which on the interval   goes from the point   to  , yet never has a horizontal tangent; however it has a stationary point (in fact a cusp) at  .

Cauchy's mean value theorem can be used to prove L'Hôpital's rule. The mean value theorem is the special case of Cauchy's mean value theorem when  .

Proof of Cauchy's mean value theoremEdit

The proof of Cauchy's mean value theorem is based on the same idea as the proof of the mean value theorem.

  • Suppose  . Define  , where   is fixed in such a way that  , namely
    Since   and   are continuous on   and differentiable on  , the same is true for  . All in all,   satisfies the conditions of Rolle's theorem: consequently, there is some   in   for which  . Now using the definition of   we have:
    which implies the result.[5]
  • If  , then, applying Rolle's theorem to  , it follows that there exists   in   for which  . Using this choice of  , Cauchy's mean value theorem (trivially) holds.

Generalization for determinantsEdit

Assume that   and   are differentiable functions on   that are continuous on  . Define


There exists   such that  .

Notice that


and if we place  , we get Cauchy's mean value theorem. If we place   and   we get Lagrange's mean value theorem.

The proof of the generalization is quite simple: each of   and   are determinants with two identical rows, hence  . The Rolle's theorem implies that there exists   such that  .

Mean value theorem in several variablesEdit

The mean value theorem generalizes to real functions of multiple variables. The trick is to use parametrization to create a real function of one variable, and then apply the one-variable theorem.

Let   be an open convex subset of  , and let   be a differentiable function. Fix points   , and define  . Since   is a differentiable function in one variable, the mean value theorem gives:


for some   between 0 and 1. But since   and  , computing   explicitly we have:


where   denotes a gradient and   a dot product. Note that this is an exact analog of the theorem in one variable (in the case   this is the theorem in one variable). By the Cauchy–Schwarz inequality, the equation gives the estimate:


In particular, when the partial derivatives of   are bounded,   is Lipschitz continuous (and therefore uniformly continuous).

As an application of the above, we prove that   is constant if   is open and connected and every partial derivative of   is 0. Pick some point  , and let  . We want to show   for every  . For that, let  . Then E is closed and nonempty. It is open too: for every   ,


for every   in some neighborhood of  . (Here, it is crucial that   and   are sufficiently close to each other.) Since   is connected, we conclude  .

The above arguments are made in a coordinate-free manner; hence, they generalize to the case when   is a subset of a Banach space.

Mean value theorem for vector-valued functionsEdit

There is no exact analog of the mean value theorem for vector-valued functions.

In Principles of Mathematical Analysis, Rudin gives an inequality which can be applied to many of the same situations to which the mean value theorem is applicable in the one dimensional case:[8]

Theorem. For a continuous vector-valued function   differentiable on  , there exists   such that  .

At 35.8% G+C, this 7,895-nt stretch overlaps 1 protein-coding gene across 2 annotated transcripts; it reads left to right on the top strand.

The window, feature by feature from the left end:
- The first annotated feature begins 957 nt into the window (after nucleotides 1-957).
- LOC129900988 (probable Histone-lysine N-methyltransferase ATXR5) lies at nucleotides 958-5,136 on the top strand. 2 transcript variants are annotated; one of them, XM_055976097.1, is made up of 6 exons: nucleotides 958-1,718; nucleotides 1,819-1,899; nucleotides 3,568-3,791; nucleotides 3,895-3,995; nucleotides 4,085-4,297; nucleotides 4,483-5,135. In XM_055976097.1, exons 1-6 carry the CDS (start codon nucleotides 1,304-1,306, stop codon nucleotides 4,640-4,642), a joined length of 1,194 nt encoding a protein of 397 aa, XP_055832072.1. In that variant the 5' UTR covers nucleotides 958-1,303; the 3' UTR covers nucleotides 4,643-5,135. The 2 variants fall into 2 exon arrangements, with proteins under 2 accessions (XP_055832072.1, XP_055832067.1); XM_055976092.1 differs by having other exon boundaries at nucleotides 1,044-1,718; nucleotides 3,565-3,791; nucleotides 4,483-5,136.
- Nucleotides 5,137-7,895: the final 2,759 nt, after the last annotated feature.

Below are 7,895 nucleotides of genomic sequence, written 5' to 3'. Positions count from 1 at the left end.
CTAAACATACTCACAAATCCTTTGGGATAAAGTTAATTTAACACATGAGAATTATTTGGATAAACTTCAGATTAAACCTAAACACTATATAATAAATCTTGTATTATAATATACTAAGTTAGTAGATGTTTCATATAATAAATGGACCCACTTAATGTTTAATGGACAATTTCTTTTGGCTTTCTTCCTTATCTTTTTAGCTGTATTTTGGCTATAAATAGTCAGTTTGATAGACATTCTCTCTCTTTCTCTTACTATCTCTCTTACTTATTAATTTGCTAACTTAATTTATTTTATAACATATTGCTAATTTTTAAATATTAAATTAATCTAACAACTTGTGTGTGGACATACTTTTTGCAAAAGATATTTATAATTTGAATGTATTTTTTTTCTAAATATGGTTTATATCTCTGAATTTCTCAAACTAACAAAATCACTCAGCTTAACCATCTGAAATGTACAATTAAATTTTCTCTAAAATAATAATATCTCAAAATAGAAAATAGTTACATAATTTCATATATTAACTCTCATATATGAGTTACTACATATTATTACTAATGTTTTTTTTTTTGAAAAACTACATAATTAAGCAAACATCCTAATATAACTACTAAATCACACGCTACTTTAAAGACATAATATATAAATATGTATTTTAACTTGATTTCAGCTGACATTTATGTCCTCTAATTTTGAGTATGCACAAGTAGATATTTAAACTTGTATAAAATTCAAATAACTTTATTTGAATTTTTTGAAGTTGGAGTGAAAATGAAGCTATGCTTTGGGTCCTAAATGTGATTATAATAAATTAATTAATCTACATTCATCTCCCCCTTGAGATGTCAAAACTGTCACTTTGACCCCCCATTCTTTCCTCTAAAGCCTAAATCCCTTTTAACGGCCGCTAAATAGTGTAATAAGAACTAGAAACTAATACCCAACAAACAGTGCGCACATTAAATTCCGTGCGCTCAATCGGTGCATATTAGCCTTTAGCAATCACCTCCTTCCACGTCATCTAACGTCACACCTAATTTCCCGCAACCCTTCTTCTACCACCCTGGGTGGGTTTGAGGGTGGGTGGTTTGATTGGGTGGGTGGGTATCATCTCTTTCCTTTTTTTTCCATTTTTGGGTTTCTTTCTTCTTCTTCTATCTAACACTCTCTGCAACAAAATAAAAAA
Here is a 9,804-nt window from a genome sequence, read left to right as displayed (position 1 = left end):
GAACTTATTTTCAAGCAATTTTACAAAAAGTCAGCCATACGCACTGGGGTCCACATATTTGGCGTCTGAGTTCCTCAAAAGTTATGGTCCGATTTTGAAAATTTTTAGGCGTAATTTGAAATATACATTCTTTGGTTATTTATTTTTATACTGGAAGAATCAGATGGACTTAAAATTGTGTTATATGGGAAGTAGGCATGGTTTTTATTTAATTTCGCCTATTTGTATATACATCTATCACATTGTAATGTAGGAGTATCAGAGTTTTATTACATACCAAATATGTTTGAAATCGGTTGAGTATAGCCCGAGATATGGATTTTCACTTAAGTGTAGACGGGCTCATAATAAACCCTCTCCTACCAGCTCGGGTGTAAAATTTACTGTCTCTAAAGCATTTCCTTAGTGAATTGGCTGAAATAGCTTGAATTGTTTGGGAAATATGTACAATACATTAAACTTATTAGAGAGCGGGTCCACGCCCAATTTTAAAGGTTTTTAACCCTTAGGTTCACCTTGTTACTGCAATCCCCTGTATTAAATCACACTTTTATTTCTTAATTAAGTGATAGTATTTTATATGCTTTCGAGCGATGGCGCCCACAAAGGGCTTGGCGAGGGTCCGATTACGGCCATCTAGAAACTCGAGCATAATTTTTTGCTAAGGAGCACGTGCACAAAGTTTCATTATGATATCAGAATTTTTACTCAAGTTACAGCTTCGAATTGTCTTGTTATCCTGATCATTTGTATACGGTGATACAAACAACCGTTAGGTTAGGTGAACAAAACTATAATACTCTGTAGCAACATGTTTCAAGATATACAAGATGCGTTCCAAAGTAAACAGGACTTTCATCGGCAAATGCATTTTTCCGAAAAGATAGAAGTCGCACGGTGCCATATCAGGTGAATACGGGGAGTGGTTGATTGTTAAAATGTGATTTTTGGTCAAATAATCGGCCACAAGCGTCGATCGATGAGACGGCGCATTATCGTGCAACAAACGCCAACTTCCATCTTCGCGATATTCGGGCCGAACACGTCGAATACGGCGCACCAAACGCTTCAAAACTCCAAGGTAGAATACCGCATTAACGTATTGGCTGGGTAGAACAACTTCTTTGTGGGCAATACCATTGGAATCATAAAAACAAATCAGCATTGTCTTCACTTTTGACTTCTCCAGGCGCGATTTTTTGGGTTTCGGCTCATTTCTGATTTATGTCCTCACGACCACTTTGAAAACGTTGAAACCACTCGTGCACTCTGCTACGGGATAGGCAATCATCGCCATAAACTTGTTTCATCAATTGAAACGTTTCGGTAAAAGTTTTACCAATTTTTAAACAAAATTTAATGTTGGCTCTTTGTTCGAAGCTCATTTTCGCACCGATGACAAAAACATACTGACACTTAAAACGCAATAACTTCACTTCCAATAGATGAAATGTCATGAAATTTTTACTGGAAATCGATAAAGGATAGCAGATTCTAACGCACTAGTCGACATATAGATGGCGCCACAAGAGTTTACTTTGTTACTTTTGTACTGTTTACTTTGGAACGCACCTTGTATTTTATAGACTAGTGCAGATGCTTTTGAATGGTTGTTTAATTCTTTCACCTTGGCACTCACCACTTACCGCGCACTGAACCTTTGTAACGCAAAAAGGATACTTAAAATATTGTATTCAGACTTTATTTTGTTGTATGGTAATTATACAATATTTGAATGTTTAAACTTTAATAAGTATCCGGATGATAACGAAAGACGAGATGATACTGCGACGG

Jean Dieudonné in his classic treatise Foundations of Modern Analysis discards the mean value theorem and replaces it by mean inequality as the proof is not constructive and one cannot find the mean value and in applications one only needs mean inequality. Serge Lang in Analysis I uses the mean value theorem, in integral form, as an instant reflex but this use requires the continuity of the derivative. If one uses the Henstock–Kurzweil integral one can have the mean value theorem in integral form without the additional assumption that derivative should be continuous as every derivative is Henstock–Kurzweil integrable. The problem is roughly speaking the following: If f : URm is a differentiable function (where URn is open) and if x + th, x, hRn, t ∈ [0, 1] is the line segment in question (lying inside U), then one can apply the above parametrization procedure to each of the component functions fi (i = 1, …, m) of f (in the above notation set y = x + h). In doing so one finds points x + tih on the line segment satisfying


But generally there will not be a single point x + t*h on the line segment satisfying


for all i simultaneously. For example, define:


Then  , but   and   are never simultaneously zero as   ranges over  .

However a certain type of generalization of the mean value theorem to vector-valued functions is obtained as follows: Let f be a continuously differentiable real-valued function defined on an open interval I, and let x as well as x + h be points of I. The mean value theorem in one variable tells us that there exists some t* between 0 and 1 such that


On the other hand, we have, by the fundamental theorem of calculus followed by a change of variables,


Thus, the value f′(x + t*h) at the particular point t* has been replaced by the mean value


This last version can be generalized to vector valued functions:

Lemma 1. Let URn be open, f : URm continuously differentiable, and xU, hRn vectors such that the line segment x + th, 0 ≤ t ≤ 1 remains in U. Then we have:
where Df denotes the Jacobian matrix of f and the integral of a matrix is to be understood componentwise.

Proof. Let f1, …, fm denote the components of f and define: